Click on a news to display details
Newest members
Scientific meeting
Construction, Representation and Reception of Genealogical Knowledge during the Middle Ages and the Early Modern Period
Begins on: 10 Dec 2021.
Ends on: 11 Dec 2021.
The conference is being organized by the Department of History at RWTH Aachen University
News page
Exhibition
Un siècle d’excellence typographique : Christophe Plantin & son officine (1555-1655)
Begins on: 19 Nov 2021.
Ends on: 19 Feb 2022.
Le monde du livre célèbre le 5e centenaire de la naissance de Christophe Plantin (vers 1520-1589).
News page
Scientific meeting
[online] Theatrum Libri: The Press, Reading and Dissemination in Early Modern Europe
Begins on: 1 Dec 2021.
Ends on: 2 Dec 2021.
Martynas Mažvydas National Library of Lithuania kindly invites you to an international academic conference
News page
Scientific meeting
[online] Bibles, Gospels, Breviaries and Books of Hours
Begins on: 11 Nov 2021.
Ends on: 26 May 2022.
Every Thursday
News page
Scientific meeting
Carnets de notes, carnets de références, musées de papier
Begins on: 24 Mar 2022.
Ends on: 25 Mar 2022.
Regards croisés sur la culture visuelle des artistes et le processus de création du Moyen Âge à nos jours.
News page

The Project

To put scholars working on Late Medieval and Early Modern manuscripts and printed books in contact with each other

The Early Modern Book Project aims to put scholars working on Late Medieval and Early Modern manuscripts and printed books in contact with each other. The project is addressed primarily to junior scholars – namely Master, PhD and early career researchers – who are too often unaware of each other's mere existence. This is a consequence of the disciplinary boundaries within the Humanities between History, Art history and Literature. It is also due to a lack of communication among institutions on a local as well as an international level. The second observation that led to the implementation of this project is the great development of research on the History of the Book to the point where the usual avenues of exchange among scholars are not efficient enough for this growing scientific community.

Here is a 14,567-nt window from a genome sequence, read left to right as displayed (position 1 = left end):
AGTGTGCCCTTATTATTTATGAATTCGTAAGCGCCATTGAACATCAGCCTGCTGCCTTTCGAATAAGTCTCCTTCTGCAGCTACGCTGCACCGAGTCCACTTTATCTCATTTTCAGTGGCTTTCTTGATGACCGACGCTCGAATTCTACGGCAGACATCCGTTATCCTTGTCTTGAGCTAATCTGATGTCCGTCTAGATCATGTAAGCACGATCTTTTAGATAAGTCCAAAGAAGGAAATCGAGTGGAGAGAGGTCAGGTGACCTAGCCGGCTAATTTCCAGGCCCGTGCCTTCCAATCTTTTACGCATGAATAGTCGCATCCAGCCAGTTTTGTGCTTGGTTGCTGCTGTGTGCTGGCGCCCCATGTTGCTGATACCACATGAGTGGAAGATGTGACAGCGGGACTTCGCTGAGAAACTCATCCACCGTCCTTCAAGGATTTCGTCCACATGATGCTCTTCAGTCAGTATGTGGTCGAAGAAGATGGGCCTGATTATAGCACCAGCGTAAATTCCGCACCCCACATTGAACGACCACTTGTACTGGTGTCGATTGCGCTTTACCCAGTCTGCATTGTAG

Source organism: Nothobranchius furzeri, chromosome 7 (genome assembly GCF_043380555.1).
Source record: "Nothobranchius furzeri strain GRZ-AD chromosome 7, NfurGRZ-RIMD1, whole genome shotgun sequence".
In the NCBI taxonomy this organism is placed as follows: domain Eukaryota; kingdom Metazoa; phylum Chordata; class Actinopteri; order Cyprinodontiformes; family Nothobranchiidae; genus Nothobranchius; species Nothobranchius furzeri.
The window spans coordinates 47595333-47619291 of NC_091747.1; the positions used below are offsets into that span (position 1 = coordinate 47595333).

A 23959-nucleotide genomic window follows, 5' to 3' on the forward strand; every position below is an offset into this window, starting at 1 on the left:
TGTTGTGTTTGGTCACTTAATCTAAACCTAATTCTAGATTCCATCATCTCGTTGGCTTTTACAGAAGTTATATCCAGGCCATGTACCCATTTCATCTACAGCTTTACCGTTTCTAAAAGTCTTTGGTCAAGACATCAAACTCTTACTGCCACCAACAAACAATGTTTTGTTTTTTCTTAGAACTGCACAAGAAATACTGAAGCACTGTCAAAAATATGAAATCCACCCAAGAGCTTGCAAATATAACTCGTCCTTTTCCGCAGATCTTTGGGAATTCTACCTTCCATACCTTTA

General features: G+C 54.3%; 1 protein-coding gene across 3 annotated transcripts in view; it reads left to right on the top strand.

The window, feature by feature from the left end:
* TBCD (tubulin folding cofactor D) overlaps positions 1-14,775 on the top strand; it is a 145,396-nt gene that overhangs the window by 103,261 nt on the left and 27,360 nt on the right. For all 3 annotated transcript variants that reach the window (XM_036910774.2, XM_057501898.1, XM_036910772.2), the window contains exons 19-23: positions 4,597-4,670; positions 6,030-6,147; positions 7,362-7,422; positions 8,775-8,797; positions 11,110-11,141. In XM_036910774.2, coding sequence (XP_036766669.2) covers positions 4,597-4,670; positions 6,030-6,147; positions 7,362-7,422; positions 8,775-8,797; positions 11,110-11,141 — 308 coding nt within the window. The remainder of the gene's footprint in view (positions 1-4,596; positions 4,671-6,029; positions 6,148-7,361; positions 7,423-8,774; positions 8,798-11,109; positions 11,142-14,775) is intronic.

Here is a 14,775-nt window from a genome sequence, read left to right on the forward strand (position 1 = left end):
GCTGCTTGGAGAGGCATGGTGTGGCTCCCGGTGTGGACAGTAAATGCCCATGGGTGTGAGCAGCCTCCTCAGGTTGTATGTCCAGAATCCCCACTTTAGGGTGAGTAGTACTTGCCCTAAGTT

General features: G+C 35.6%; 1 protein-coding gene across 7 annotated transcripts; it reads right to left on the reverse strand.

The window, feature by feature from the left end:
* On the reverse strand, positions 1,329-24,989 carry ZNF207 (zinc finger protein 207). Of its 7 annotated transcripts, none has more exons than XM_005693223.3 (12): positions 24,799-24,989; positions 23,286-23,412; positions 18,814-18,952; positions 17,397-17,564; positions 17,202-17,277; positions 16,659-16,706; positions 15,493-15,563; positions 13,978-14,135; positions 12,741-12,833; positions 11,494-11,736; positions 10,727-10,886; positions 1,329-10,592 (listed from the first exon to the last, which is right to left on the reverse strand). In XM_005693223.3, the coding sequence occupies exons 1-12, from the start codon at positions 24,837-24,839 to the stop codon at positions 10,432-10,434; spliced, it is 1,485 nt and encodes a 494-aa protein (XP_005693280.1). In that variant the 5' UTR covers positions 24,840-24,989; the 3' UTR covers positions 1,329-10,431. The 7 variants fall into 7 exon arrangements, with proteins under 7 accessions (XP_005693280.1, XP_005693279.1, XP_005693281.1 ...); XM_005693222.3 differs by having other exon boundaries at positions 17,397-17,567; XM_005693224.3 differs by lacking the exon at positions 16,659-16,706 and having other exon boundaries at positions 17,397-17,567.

To make a list of who is working where on what with respect to Late Medieval and Early Modern books

This project was initiated and is currently administred by Louis-Gabriel Bonicoli (University at Albany), Catherine Kikuchi (École française de Rome) and Alissar Levy (École nationale des chartes). To begin with, we, along with members of this group, want to establish a "who's who" of scholars working on the subject, irrespective of their major, to facilitate the communication among them. The point is to make a list of who is working where on what with respect to Late Medieval and Early Modern books. It includes contact and research information to make it easy for everyone to get in touch with people working on a specific aspect of the subject, or on a particular corpus, or in nearby institutions, etc.

To encourage information sharing and news of recent or forthcoming publications and conferences on the various aspects of these books

Another side of this project is to encourage information sharing and news of recent or forthcoming publications and conferences on the various aspects of these books. This collective intelligence takes the form of a public calendar with short summaries about relevant events and publications. A private forum, intended for the project's members, has been designed to allow them to communicate more freely.

Sharing skills to improve each other's research

Finally, the Early Modern Book Project is about sharing skills to improve each other's research. Scholars interested in Late Medieval and Early Modern books come from a variety of academic backgrounds, each of them having their own expertise. With the publication of short bibliographies and the organization of informal workshops, we aim to share the technical knowledge relevant to the study of manuscripts and early printed books.

The project was conceived as an international scientific community. It is an association under the French law, but there are no physical headquarters and the project isn’t directly affiliated to any specific institution or country. It is designed to be supported by its members.